A multi-year Swedish study found three-dimensional (3D) mammography detected over 30 percent more cancers compared to traditional mammography, according to a new 15,000-woman study published in The Lancet Oncology.
"With breast tomosynthesis, 34 percent more cancer tumors were detected compared to the current standard mammography screening,” said lead author Sophia Zackrisson, PhD, in a statement. “At the same time, we were able to reduce the compression of the breast during examination, something that may encourage more women to participate in screening.”
Zackrisson, and colleagues screened 14,848 women between January 2010 and February 2015 at Skåne University Hospital, Malmö, Sweden.
All participants, ages 40-74, underwent two-view digital mammography followed by one-view digital breast tomosynthesis (DBT).
A total of 139 breast cancers were found in 137 of the women in the study, Zackrisson et al. reported. DBT achieved a higher sensitivity than digital mammography (81 and 60 percent, respectively). Specificity was lower for DBT (97.2 percent) compared to digital mammography (98 percent).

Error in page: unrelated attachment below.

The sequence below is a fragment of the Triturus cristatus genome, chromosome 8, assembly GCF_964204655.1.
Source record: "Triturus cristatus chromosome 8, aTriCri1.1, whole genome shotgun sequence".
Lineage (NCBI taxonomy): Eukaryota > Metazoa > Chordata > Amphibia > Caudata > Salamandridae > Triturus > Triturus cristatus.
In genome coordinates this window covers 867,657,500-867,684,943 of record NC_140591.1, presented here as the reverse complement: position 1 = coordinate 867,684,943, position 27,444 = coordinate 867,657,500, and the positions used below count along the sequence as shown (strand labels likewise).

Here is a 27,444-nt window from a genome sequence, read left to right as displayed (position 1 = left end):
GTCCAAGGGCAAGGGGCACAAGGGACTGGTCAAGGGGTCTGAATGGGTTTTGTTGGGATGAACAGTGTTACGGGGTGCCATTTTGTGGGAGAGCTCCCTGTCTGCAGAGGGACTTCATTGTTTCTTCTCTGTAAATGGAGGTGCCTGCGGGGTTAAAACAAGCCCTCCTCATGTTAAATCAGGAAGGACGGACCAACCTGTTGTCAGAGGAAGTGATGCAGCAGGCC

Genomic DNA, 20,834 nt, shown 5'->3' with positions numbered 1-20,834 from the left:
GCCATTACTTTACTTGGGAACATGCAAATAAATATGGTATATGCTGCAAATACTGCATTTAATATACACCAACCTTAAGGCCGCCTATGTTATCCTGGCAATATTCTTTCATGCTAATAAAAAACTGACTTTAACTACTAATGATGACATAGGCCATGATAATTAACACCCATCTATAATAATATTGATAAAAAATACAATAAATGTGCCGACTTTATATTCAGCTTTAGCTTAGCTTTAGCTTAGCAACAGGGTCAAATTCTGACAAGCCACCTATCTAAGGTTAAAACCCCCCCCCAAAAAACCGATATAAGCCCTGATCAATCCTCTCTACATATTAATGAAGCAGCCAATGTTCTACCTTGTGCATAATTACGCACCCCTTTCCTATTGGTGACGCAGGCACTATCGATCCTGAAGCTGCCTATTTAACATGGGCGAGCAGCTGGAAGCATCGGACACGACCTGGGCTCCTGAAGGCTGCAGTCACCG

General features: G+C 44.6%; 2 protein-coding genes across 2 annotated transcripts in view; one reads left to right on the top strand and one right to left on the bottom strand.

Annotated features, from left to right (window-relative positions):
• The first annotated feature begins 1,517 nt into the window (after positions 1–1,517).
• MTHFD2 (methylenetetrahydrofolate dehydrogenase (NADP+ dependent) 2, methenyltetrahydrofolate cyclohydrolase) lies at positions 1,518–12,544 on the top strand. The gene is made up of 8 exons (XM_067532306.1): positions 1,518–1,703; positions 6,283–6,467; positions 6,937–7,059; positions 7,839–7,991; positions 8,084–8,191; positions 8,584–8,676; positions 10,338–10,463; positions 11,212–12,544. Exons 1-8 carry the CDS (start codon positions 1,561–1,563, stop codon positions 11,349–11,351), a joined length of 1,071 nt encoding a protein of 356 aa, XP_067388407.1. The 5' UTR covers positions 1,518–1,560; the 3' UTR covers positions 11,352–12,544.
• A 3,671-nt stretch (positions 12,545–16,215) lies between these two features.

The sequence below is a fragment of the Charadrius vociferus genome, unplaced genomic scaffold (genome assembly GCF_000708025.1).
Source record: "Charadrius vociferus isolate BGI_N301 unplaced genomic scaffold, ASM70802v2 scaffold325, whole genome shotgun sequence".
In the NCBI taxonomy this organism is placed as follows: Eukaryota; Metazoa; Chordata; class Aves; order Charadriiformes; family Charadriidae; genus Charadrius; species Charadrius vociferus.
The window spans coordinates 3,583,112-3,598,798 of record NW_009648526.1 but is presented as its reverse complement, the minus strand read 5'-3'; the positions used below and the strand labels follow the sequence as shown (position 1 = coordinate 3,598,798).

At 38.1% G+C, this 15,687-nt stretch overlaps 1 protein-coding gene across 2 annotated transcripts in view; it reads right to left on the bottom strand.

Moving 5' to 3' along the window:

DBT detected 8.7 cancers per 1,000 women screened, compared to the 7.3 cancers found by digital mammography in the same ratio of women.
"There is a need to improve screening for many women, and breast tomosynthesis is clearly the most appropriate method to transition to in breast cancer screening. Breast tomosynthesis will be introduced, it's just a question of when and to what extent", said Zackrisson.
The researchers did report they needed to call back more women for additional exams when using DBT in order to confirm those women did not have cancer. They noted this was because tomosynthesis detects more structures in the breast overall.